Of the total participants, 26 (3%) reported that they had symptoms of depression, 28 (3.2%) anxiety, and 54 (6.1%) insomnia prior to the pandemic. At the time of answering the survey, 357 (40.8%) people had depressive symptoms, 300 (34.2%) anxious symptoms and 317 (36.2%) insomnia. The frequency of depressive symptoms in medical doctors was 34.4%, in nurses 46.2% and in nursing assistants 42.2%. The frequency of anxious symptoms in doctors was 27%, in nurses 24.3% and in auxiliaries 48.7%. The frequency of insomnia in doctors was 22.4%, in nurses 26.5% and in nursing assistants 51.1%.
Factors associated with depressive symptoms, anxiety and insomnia
After controlling for other factors that potentially influence its appearance, female sex, previous anxiety and insomnia, social isolation, change in job role, stigmatization, lack of perception of safety with PPE, lack of family support and having unsatisfied basic needs were independently associated with the presence of symptoms of depression (Table 2). Being a nursing assistant, which in the univariate analysis shows an increase in risk (OR 1.4 95% CI 1.0-1.9), after adjustment for other characteristics becomes a protective factor (OR 0.5 9% CI 0.3-0.8) , compared to being a medical doctor. History of depression did not influence after controlling for other factors. (Table 2)
Being under 44 years of age, a history of anxiety, the feeling of stigmatization for being health personnel, the perception of lack of safety with PPE, poor family support and having unsatisfied basic needs were associated with an increase in the appearance of anxiety symptoms. Being a nursing assistant and being single, seem to decrease the frequency of these symptoms. (Table 3)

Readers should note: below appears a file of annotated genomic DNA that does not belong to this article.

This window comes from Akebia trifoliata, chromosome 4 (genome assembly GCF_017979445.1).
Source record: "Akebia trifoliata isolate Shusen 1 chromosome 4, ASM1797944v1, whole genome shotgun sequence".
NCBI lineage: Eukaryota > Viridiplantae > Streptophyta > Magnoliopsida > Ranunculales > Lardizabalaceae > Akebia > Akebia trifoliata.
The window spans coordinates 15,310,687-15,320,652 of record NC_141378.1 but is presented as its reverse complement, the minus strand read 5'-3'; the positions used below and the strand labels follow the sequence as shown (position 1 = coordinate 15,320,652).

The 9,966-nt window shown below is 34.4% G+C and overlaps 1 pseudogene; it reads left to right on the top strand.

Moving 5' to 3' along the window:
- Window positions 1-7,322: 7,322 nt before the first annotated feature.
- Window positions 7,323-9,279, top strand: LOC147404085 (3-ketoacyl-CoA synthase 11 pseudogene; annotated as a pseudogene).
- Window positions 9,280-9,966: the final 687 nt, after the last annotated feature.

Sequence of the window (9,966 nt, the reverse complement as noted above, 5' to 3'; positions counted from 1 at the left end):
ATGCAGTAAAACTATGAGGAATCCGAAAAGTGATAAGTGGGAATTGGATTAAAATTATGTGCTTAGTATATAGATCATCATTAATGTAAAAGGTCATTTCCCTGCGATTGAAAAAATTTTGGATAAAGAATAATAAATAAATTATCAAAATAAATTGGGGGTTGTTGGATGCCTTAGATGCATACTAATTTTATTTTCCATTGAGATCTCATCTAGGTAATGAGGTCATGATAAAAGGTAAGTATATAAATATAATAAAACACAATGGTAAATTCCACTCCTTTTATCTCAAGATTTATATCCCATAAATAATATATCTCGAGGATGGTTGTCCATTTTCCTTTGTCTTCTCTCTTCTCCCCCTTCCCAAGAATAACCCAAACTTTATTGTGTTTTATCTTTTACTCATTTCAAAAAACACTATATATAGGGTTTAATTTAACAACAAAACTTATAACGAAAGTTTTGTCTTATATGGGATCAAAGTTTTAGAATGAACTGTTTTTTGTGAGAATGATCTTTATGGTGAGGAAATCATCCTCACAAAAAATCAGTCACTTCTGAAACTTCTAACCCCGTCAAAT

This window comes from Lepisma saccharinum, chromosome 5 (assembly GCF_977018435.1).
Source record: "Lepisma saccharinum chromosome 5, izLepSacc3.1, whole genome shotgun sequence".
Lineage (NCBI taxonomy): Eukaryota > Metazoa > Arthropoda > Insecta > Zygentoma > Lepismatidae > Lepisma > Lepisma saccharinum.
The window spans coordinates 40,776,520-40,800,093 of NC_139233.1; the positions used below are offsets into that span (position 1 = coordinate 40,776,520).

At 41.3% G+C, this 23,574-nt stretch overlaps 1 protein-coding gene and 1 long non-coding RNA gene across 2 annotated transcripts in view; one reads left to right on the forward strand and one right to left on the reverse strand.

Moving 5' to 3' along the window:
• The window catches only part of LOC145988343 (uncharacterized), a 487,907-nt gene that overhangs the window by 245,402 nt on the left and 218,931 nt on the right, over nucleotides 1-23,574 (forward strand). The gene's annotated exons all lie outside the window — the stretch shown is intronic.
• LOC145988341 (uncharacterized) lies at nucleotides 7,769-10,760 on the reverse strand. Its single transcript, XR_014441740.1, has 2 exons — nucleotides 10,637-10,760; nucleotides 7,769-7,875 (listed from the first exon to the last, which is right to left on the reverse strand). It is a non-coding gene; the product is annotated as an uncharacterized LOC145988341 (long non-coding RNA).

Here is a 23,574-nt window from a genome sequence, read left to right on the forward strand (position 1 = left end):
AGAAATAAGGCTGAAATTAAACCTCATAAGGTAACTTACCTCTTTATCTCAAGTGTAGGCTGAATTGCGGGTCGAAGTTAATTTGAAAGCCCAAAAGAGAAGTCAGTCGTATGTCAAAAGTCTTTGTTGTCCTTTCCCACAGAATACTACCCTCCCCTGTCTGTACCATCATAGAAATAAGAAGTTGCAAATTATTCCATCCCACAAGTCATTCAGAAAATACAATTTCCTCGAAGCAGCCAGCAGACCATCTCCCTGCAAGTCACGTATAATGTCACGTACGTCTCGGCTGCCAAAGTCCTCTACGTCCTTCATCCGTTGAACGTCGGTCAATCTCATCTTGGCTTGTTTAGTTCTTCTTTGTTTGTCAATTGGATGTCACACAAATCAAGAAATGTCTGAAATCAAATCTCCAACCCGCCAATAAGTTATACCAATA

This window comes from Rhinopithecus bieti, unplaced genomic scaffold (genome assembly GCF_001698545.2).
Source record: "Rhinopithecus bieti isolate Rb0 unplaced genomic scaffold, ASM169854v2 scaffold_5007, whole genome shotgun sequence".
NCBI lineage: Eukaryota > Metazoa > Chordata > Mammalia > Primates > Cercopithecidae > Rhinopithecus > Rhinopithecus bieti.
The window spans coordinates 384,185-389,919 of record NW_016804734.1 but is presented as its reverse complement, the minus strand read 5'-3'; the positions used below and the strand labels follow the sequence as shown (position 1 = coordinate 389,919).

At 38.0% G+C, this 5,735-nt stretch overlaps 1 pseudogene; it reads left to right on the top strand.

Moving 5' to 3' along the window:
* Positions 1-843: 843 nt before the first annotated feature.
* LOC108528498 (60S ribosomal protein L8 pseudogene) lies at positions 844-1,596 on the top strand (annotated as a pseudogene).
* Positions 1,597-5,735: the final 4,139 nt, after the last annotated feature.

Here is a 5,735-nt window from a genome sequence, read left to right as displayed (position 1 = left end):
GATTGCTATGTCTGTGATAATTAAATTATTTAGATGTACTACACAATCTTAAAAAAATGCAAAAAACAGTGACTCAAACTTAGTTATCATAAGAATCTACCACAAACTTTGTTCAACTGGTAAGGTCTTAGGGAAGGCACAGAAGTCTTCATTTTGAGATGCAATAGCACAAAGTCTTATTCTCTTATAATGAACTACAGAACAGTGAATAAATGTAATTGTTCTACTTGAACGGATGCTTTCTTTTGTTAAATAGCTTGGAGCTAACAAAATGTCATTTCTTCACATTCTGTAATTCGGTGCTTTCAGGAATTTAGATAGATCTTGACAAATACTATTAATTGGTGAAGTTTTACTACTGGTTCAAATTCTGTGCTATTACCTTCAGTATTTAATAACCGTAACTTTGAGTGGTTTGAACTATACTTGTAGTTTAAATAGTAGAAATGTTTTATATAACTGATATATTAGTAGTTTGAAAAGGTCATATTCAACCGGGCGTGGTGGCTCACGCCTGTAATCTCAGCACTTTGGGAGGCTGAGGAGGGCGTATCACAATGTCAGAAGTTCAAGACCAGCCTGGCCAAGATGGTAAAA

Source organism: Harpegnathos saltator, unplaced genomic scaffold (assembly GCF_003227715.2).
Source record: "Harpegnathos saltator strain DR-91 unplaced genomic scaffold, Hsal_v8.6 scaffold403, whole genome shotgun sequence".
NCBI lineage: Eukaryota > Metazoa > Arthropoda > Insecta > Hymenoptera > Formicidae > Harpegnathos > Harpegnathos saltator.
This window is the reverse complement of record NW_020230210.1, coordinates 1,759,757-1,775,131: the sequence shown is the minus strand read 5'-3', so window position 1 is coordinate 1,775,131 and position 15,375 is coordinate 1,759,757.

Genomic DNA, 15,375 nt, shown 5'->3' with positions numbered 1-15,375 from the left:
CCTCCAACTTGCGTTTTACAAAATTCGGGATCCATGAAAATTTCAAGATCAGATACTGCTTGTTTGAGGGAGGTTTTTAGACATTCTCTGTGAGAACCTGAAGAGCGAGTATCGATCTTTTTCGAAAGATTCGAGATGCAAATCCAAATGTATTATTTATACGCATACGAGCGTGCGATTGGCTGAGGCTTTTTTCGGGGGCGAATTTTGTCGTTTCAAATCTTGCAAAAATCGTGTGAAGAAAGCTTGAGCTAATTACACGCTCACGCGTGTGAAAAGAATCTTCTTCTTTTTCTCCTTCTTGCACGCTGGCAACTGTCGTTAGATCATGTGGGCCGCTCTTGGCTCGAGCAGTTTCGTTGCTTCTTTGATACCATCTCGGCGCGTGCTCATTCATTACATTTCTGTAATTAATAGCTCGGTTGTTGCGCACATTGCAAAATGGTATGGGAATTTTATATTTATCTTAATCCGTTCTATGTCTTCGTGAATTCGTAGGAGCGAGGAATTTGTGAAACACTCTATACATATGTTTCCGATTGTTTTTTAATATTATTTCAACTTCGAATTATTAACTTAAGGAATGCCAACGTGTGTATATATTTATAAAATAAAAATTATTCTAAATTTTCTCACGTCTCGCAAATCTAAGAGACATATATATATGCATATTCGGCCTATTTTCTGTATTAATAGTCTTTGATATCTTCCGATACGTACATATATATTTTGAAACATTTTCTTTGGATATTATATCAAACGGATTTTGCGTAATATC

Being separated, having a history of insomnia, and feelings of isolation, stigmatization, and not having basic needs met, were associated with an increased occurrence of insomnia symptoms. Being aware of psychological support, even if it had not been used, was associated with a decrease in this symptom (Table 4).
Symptoms of depression, anxiety and insomnia were simultaneously observed in people who perceived that their basic needs were not met and in those who felt stigmatized for being health personnel. On the other hand, being a nurse, having a history of depression or years of work experience were not associated with any of the three outcomes.
In this investigation it was found that a few weeks after exposure to the pandemic, which involves, among other aspects, the attention of infected patients, social isolation, the socioeconomic consequences of measures to contain it and job changes, among others; increased significantly the presence of symptoms of depression, anxiety and insomnia in health personnel potentially exposed to the care of patients with COVID-19, regardless of their profession.The frequency of symptoms of depression, anxiety and insomnia in this study was 40.8%, 34.2% and 36.2%, respectively; ten times higher than what they perceived before the start of the pandemic.
Regardless of the pandemic situation, several factors are considered to be associated with the appearance of depressive and anxiety symptoms (female sex, previous anxiety and insomnia, lack of family support and not having basic needs met). Others, such as isolation, lack of perception of safety with PPE, stigmatization, and change in work role, are situations typical of the pandemic that impose additional stress and have already been described in other studies.(14)
During the pandemic, there have been behaviors of discrimination and aggression towards health personnel, considering them guilty of the spread of the virus and causing stigmatization in this group; stigma can make people feel isolated, abandoned and more prone to emotional affectation.(15,16)
On the other hand, for many people the pandemic brought economic consequences, unemployment in household members, decrease in family income and, therefore, difficulty in accessing essential goods and services to satisfy basic needs.(17)
The most significant finding of this study was the association between the feeling of stigmatization and the perception of not having basic needs met, with the affectation of mental health, reflected in greater symptoms of depression, anxiety and insomnia. In our study we did not find an association between symptoms of depression, anxiety or insomnia with the employment role of the participants, contrary to what was observed in other studies that have found higher rates of affective symptoms in nursing staff.(18)